After Winning State Title, Transgender Wrestler Finally Allowed to Compete Against Boys
One month after transgender wrestler Mack Beggs won the Texas state girls 110-pound championship in Cypress, USA Wrestling has announced the implementation of a new policy that will not only allow Beggs, and other transgender athletes transitioning from female to male, to compete against boys, but require it. Based loosely on the guidelines of the International Olympic Committee, this new policy states that any athlete who has declared his identity as male will be eligible to compete in the male category without restrictions. Athletes transitioning from male to female, meanwhile, will be required to demonstrate testosterone levels below a particular threshold for at least 12 months prior to competition.
This comes as long-wished-for news for Beggs, who has repeatedly made clear his desire to compete against boys but has been prevented from doing so by a rule in Texas’ University Interscholastic League code requiring student-athletes to compete as the gender listed on their birth certificate. As such, Beggs has always competed against girls, though not without controversy. In late February Beggs won his spot in the state finals after two of his three opponents in a qualifying tournament forfeited their fights. Eleven days before that the father of one of the girls from the opposing school filed a lawsuit against the UIL asking the group to suspend Beggs for using steroids, this despite the fact that the UIL knew Beggs had been taking testosterone treatments since October 2015 and had already cleared him to compete.
Beggs’ grandmother and legal guardian, Nancy, told the Dallas Morning News that they learned about USA Wrestling’s new policy directly from the group. "We didn't call them, they called us," she said. "[They] said, 'We need to make sure Mack is compliant. Having watched everything we realize how important this is to Mack.' "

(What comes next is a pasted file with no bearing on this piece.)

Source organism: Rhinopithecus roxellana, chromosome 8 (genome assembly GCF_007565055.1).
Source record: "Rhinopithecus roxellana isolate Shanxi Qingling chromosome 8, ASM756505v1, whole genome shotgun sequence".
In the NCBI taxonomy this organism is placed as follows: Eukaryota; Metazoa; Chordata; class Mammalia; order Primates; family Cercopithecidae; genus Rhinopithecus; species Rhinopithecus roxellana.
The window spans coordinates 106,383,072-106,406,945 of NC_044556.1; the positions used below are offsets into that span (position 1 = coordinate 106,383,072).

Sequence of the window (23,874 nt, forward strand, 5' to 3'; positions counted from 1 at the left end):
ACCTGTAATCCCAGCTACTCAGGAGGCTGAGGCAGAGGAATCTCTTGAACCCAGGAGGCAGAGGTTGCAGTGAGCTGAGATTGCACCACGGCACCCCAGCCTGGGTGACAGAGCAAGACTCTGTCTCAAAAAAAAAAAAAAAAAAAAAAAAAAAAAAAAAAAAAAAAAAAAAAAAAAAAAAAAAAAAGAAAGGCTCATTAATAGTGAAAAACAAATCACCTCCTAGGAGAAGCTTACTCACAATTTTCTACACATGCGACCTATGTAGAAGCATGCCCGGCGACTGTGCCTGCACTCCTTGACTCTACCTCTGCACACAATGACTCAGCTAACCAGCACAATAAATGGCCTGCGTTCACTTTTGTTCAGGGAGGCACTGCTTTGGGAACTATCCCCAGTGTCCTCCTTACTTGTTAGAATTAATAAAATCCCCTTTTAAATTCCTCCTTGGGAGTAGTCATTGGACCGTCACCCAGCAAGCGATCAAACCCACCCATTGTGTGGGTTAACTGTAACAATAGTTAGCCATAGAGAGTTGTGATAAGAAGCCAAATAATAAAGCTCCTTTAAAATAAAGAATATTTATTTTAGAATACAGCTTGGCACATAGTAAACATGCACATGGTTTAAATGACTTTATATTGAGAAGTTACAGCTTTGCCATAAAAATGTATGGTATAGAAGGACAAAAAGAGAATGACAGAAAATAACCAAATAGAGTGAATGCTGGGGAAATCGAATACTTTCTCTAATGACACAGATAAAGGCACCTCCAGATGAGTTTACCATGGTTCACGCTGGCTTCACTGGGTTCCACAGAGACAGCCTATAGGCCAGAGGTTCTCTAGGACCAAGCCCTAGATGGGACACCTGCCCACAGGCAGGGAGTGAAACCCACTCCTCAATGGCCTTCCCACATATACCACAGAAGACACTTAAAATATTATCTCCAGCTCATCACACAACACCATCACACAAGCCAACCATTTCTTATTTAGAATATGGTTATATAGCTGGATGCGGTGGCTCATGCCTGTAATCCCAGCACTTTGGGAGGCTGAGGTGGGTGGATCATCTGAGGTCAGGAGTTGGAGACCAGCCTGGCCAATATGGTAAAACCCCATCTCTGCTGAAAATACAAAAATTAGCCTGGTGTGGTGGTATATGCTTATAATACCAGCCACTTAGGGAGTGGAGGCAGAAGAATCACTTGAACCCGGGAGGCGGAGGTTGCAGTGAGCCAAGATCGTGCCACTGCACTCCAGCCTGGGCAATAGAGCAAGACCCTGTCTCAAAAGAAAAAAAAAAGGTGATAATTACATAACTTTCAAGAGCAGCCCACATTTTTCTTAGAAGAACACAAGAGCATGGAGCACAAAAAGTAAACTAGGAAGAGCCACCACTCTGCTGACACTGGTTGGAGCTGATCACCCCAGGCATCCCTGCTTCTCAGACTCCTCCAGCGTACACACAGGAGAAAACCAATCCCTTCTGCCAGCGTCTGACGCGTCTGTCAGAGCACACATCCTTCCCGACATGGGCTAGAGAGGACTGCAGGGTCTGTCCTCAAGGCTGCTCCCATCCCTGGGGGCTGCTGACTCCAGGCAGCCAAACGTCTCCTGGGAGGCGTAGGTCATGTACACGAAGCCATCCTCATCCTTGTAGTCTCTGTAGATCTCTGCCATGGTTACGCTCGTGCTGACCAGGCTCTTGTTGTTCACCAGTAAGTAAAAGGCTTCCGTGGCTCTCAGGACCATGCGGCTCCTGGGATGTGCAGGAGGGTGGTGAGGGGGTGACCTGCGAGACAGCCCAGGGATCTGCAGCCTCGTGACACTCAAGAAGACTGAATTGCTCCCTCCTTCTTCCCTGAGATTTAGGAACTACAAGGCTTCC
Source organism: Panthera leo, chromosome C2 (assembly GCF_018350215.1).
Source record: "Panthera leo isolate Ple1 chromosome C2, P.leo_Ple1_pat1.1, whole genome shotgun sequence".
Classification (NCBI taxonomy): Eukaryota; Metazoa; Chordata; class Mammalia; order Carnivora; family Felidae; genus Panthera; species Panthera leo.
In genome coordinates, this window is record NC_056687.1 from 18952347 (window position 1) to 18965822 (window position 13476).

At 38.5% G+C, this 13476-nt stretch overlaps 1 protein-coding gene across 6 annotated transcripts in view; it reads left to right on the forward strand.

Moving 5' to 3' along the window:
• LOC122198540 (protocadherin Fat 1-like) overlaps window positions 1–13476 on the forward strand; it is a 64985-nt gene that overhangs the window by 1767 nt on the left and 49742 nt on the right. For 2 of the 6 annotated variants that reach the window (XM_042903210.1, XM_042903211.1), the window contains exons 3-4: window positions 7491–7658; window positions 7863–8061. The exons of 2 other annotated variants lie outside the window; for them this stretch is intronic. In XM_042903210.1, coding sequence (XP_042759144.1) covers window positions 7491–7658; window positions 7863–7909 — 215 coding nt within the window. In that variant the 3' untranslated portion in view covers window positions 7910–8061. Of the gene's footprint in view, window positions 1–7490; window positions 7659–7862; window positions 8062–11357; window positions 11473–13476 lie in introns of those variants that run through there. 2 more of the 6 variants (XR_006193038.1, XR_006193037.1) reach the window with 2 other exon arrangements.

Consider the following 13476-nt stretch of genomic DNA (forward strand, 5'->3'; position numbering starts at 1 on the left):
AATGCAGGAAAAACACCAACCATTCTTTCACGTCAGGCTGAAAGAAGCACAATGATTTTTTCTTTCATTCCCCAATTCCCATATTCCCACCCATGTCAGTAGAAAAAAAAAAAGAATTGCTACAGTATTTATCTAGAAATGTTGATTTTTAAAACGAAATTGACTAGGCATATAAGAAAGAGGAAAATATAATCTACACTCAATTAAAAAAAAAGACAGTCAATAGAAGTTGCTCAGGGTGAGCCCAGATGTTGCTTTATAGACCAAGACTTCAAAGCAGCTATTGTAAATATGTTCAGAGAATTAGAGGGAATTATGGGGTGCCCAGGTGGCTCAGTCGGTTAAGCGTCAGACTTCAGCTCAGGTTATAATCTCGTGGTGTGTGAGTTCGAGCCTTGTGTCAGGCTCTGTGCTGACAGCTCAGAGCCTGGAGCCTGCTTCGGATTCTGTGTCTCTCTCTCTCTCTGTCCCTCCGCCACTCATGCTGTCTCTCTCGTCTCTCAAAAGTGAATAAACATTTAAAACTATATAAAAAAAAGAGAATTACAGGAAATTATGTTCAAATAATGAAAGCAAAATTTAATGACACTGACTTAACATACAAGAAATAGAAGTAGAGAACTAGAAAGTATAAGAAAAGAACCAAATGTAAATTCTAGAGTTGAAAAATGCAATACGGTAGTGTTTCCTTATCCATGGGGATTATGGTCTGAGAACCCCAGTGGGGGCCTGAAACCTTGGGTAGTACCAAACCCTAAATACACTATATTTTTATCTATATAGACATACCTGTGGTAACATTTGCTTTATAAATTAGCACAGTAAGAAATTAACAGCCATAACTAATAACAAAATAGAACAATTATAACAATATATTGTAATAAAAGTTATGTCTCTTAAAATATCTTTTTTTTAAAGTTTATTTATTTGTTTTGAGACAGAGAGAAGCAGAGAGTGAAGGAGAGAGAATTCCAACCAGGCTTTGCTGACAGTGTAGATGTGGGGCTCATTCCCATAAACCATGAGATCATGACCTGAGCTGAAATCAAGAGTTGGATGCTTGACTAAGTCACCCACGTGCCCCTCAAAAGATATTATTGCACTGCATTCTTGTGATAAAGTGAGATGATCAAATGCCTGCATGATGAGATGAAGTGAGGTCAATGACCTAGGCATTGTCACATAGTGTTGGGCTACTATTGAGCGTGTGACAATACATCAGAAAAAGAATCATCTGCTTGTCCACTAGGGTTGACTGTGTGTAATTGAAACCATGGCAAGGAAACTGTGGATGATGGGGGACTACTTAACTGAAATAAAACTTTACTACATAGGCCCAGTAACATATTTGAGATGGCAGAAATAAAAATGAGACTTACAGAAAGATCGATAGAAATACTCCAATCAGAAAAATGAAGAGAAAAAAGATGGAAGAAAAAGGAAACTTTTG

As a result of the new policy Beggs will compete against boys at USA Wrestling events this spring and summer. However, when the 17-year-old returns to Trinity High School In Euless for his senior year he will be forced to go back to wrestling girls, barring any change to UIL rules. That group’s legislative council is scheduled to meet in June, but at last month’s state championships Executive Deputy Director Jamey Harrison said he doesn’t expect the rule to change.
So, let’s recap: A transgender wrestler receiving legal testosterone injections to transition from female to male who wants to compete against boys but is prohibited from doing so by his state government while at the same time being hindered from competing in the division he has to (but doesn’t want to) by forfeiting opponents and their litigious parents will spend the spring and summer competing in the male division at USA Wrestling events, presumably getting better and stronger as a result of competing against boys, only to be forced upon his return to high school competition in Texas (a state on the verge of passing a “bathroom” bill that would prohibit local governments from adopting transgender non-discrimination ordinances) to compete against girls by that same governing body that claims its transgender wrestling policy exists not to make life harder for transgender people but only to protect the health and well-being of all its student athletes and the fairness of its competitions. What’s not to understand?
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